Monday, 29 April 2019

Half the Story

Your job as GM/DM/Referee is to write half the story. The player characters are the other half. If you find yourself writing their bit then YOU ARE DOING IT WRONG*. The GM presents the problems, the players provide the solutions. If their solutions don’t match your expectations you are honour bound by the Great GM Code Article 1 to play them out regardless. 

Now, I realise that this may seem elementary to my three or so regular readers but from my consumption of RPG related social media (here read Twitter in particular) it seems to have been lost somewhere along the way in certain GMing circles. What I’m saying is no matter how much you think it will make the game better, do not railroad the players. Even in secret. They’ll work it out and fun will cease. 

Old School GMs be like...

I like fantasy fiction as much as the next nerd but stories and games are two separate things. A game is played, that’s how you find out what happens, then you have a story. Not the other way round. The player characters must be able to make meaningful choices, even if the choices they make are rubbish ones. Even if it means the game gets a bit shit for a while, even if they all die, even if it short circuits the Really Cool Encounter you had planned. If the players choices don’t matter then you aren’t really playing a game with them, you are subjecting them to your fantasy fiction and trust me, despite what your mum told you, it’s probably not even good.

Now, obviously it’s your game and you can run it however you want. If your players are cool with being railroaded all the time, or even some of the time, then also that’s fine I guess. It’s not my sort of fun but each to their own. The so called agency of the players is important to me, they must be able to make their own choices and for those choices to have meaning.

What that means if you’re a player in my game is that sometimes you might face problems, dilemmas or obstacles that I have no idea how you’re going to surmount. That’s good. Especially as every time I think “The players will probably do X at this point...” they almost universally do not. That element of uncertainty is good for a GM, it is the thing that allows you to actually play the game. When the player characters do something unexpected, play it out. Improvising around PC actions is some of the best fun you can have as the referee. You can make it easier for yourself by having a decent understanding of NPC motivations, so that they react realistically to PC behaviour. Also by having at least a vague idea of what will happen if the PCs do not interact with your hook. The world should carry on. It can often be worked out later (between sessions) what the consequences of the PCs action/inaction and this will be fuelling your prep for the next session.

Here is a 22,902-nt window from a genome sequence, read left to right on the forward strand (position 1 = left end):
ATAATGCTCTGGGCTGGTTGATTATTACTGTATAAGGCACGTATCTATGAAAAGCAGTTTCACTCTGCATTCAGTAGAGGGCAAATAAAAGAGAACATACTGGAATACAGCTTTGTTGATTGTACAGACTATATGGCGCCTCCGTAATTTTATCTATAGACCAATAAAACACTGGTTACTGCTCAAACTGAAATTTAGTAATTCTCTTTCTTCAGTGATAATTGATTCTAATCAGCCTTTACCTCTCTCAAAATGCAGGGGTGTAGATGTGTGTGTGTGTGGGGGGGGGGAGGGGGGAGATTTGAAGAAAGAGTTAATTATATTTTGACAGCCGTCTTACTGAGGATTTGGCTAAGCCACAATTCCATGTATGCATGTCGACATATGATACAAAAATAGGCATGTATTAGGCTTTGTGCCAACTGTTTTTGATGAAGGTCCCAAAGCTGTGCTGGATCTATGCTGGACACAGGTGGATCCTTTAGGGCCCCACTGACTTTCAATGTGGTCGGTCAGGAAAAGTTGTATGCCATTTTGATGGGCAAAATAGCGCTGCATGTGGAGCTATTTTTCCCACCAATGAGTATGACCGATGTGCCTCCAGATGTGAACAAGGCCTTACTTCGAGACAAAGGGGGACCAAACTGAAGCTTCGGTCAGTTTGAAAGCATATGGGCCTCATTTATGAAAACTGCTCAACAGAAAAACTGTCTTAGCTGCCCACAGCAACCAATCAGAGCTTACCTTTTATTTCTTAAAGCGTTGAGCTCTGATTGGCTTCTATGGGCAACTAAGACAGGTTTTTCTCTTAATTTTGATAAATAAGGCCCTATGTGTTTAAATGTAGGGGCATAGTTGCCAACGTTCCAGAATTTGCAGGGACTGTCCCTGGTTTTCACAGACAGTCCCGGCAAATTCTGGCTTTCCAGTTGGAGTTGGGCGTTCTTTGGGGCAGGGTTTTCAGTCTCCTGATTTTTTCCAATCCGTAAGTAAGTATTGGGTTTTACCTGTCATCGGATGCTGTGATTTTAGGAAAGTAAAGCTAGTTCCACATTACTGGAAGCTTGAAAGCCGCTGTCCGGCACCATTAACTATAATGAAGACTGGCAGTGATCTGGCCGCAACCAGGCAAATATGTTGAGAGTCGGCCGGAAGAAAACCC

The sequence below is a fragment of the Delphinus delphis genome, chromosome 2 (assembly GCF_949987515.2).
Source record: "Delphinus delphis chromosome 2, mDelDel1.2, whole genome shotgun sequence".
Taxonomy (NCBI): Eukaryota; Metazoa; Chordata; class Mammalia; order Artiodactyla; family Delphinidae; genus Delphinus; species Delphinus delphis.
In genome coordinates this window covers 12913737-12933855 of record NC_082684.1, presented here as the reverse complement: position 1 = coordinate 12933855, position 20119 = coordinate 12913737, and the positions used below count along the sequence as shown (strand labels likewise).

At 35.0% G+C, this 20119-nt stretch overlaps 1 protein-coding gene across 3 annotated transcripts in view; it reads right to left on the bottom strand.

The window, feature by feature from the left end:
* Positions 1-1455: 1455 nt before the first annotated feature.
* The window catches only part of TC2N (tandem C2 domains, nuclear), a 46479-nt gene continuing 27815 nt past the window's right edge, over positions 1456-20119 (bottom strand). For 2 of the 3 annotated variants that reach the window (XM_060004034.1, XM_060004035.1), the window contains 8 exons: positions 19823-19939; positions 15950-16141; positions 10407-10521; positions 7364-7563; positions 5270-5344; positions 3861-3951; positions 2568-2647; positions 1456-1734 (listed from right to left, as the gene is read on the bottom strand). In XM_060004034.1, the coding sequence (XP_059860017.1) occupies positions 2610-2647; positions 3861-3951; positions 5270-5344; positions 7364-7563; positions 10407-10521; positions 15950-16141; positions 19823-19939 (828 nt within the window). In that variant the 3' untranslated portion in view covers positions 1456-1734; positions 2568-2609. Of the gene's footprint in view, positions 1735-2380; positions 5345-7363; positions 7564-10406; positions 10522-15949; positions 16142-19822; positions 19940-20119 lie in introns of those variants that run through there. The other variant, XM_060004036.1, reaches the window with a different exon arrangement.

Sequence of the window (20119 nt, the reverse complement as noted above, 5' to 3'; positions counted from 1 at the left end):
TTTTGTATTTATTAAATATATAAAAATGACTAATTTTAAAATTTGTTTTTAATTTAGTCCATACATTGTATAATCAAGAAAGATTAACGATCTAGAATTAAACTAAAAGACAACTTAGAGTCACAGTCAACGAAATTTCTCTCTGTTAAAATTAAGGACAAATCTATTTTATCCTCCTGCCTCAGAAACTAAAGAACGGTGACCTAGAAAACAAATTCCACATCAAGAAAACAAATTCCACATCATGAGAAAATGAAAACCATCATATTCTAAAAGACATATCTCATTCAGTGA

One of the great things about RPGs is that they can go anywhere. There is no board. No boundaries. Don’t shackle the game to your preconceived story. Do not limit the possibilities, embrace them.

*This is just my opinion, there is no objective “right way” to play RPGs.

Sunday, 14 April 2019

Dark Sun, part two: The Bad Different

Continuing where we left off here...

What’s not quite as good is traditional fantasy game races, given the “our elves are different” treatment. Yes, you get the half giant with it’s bizarre alignment rules (although surely everyone just chucked those out,) and everyone seems to like idea of cannibal halflings but seriously this does my head in. If you’re changing the nature of elves so much that they’re now ultramarathoning, desert tribes who are renowned for stealing shit, why bother calling them elves? It’s retarded. I have heard that the original plan was to get rid of the traditional D&D races but pressure from above forced their inclusion and quite frankly it does feel a bit forced.

Bow down before the awesome power of my novel infused railroad

Then after the first boxed set you get the immediate release of not one but a five novel set, The Prism Pentad, which are immediately deemed canon for the game products. So instead of the great set up we had, now every scenario, setting book and supplement is affected by the events depicted in unrelated game based fiction. This is now the reverse of cool. Pray to your non existent gods, denizens of Athas, for you are now beholden to the greatest evil in RPGs: The Meta Plot. Insidiously they were setting you up for this right out of the box, that ziggurat that one dude was building? Buy five novels to find out what happens next. Spoilers: It spoils everything.

We start to get 2e splat book bloat. Hugely verbose over written treatises with an emphasis on development of the canon of the setting. We know now that paying your writer by the word is not going to produce useful at the table content for your RPG supplements. Drown in useless fluff, oh dear reader, the cool random tables you wanted are either stuffed in an appendix at the back or conspicuously absent. They even mention in the foreword to the Dragon Kings supplement that one of the reasons the material contained within was not included in the original boxed set was because they didn’t want to include spoilers for the novels!
Our Fellowship is Different